Published: August 20th 2012August 20th 2012
In October 2009, a guy friend and I hitchhiked from Toronto to Gaspé and back to Montreal. We read that it’s very hard to hitchhike in Ontario and even harder from Toronto to Montreal which turned out to be quite true. We took a TTC bus to Rouge Hill and got off at 401 and Sheppard. We stood at a spot that led onto the ramp of the highway. It took us one day to go from there to Cobourg (85km) which took two rides.
The next day we started again on the highway but it was raining and nobody stopped. We decided to walk to the next exit and take the bus to Montreal. As we were walking, a couple in a minivan stopped and gave us a ride to a rest stop in Kingston. They thought that our car had broken down. From there, we continued and got two more rides, and reached Montreal in the evening when it was still bright.
The next day, we took the ATM train de banlieue to Mont Sainte Hilaire and hitchhiked from there to Quebec City which took four rides. The next day, we took the bus to Pont Pierre Laporte and got a ride to the Trans-Canada Highway and then another to Port Joli St Jean. Then we got lucky. The next ride took us all the way to Bonaventure where we stopped for the night.
The next day, we hitchhiked around Gaspé with four rides and camped at a campground. We wanted to camp at Parc Forillon but it was closed. We didn’t know but we could have camped there, it was just the facilities that were closed. The following day, after another four rides, we got picked up by two guys who were also visiting Gaspé. They were planning to camp at the national park so we went with them. The park was closed for the season so we were the only ones there. It was so awesome and fun to camp with 4 instead of 2.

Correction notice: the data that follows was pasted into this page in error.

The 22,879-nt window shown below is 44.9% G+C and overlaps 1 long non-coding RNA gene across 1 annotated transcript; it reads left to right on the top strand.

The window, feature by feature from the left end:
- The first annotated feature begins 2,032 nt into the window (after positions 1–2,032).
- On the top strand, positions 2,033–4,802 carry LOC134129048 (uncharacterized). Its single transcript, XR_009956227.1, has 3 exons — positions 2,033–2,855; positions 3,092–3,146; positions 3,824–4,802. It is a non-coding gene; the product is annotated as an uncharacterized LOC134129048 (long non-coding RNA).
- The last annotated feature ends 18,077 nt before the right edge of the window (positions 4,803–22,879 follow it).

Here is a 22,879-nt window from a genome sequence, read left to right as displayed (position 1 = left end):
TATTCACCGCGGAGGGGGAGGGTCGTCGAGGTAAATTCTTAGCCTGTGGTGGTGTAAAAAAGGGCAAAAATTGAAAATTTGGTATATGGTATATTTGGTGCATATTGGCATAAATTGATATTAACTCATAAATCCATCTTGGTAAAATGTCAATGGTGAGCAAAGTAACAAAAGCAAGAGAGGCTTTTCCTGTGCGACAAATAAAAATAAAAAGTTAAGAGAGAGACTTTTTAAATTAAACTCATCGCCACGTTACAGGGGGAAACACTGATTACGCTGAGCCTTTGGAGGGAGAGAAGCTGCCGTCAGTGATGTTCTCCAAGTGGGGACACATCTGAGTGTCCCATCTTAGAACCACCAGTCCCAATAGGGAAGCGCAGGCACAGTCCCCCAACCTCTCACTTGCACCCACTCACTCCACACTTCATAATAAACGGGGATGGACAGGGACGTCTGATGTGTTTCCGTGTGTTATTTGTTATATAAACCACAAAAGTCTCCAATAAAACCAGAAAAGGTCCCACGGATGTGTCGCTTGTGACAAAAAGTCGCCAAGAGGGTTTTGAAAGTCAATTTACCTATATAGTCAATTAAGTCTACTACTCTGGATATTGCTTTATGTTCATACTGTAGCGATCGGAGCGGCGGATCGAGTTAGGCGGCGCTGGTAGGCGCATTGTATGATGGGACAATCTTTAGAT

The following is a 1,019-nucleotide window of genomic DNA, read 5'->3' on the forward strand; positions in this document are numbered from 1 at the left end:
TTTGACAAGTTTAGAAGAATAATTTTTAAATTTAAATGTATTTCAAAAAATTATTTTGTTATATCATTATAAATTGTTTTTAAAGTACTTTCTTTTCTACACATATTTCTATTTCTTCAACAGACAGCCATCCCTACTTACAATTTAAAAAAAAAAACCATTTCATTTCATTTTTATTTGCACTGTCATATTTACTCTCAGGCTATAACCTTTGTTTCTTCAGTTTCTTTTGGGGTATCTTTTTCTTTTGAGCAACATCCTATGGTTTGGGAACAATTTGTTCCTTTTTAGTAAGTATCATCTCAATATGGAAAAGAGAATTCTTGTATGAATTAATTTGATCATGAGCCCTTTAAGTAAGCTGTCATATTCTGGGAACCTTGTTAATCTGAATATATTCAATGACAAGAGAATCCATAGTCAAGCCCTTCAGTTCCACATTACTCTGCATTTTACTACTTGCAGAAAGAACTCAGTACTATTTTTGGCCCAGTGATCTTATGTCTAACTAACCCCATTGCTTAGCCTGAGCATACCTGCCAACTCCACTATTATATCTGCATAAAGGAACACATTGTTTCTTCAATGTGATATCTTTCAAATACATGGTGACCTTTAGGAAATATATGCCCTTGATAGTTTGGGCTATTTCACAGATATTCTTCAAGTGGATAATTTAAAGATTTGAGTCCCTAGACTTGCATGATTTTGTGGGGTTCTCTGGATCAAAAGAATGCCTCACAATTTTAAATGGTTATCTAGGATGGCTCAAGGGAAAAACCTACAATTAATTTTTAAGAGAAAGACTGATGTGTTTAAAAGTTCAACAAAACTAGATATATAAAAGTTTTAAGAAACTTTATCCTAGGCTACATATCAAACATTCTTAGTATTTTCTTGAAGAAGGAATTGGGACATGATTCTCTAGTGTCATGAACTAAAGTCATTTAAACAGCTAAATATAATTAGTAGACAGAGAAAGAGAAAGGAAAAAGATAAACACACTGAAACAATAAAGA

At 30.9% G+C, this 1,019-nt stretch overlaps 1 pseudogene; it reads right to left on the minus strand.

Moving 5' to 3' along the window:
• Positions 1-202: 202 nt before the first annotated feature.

The next day, they drove us to Trois Pistoles. From there, it took three rides for us to get to Sherbrooke where we visited friends. The next day, our friends drove us to the highway, and we got a ride from the very first car that came by. We got dropped off at Granby and there on the highway, a provincial service truck came by and told us that it’s illegal to hitchhike on the highway and if we don’t leave, they will inform the police who will come and give us a ticket. We went to the ramp leading onto the highway and in no time got a ride all the way to Montreal. We took a rideshare back to Toronto.
In total, we got 26 rides which consisted of 7 women driving alone (one woman had her 5 year-old daughter with her), 14 men driving alone, 3 couples, 1 ride from 2 men, and 1 ride from 3 men. The questions that every driver asked us were what we were doing, where we were going, what our job was in life. I would always ask the same questions back and then added a few of my own. I asked everyone who picked us up these questions: Do you often pick up hitchhikers? Have you ever hitchhiked yourself? I asked these questions because I wanted to know why people pick up hitchhikers.
The general response was that most people have hitchhiked themselves and know what it’s like to hitchhike so they don’t mind picking up hitchhikers. Most people were on their way home or had nothing to do and were therefore, driving slow enough to see us, stop and pick us up. With those who have hitchhiked before, most of them told us their hitchhiking stories which were awesome. Some people also told us their life stories which was also amazing.
One guy said that once he picked up a hitchhiker who ended up threatening to kill him but he managed somehow to trick that guy into getting out of the car and he was able to drive off and get away. He said he was really scared but thank god nothing happened. We were so surprised that he continued to pick up hitchhikers after that, but he said that it was just that one guy who was crazy, everybody else is still normal.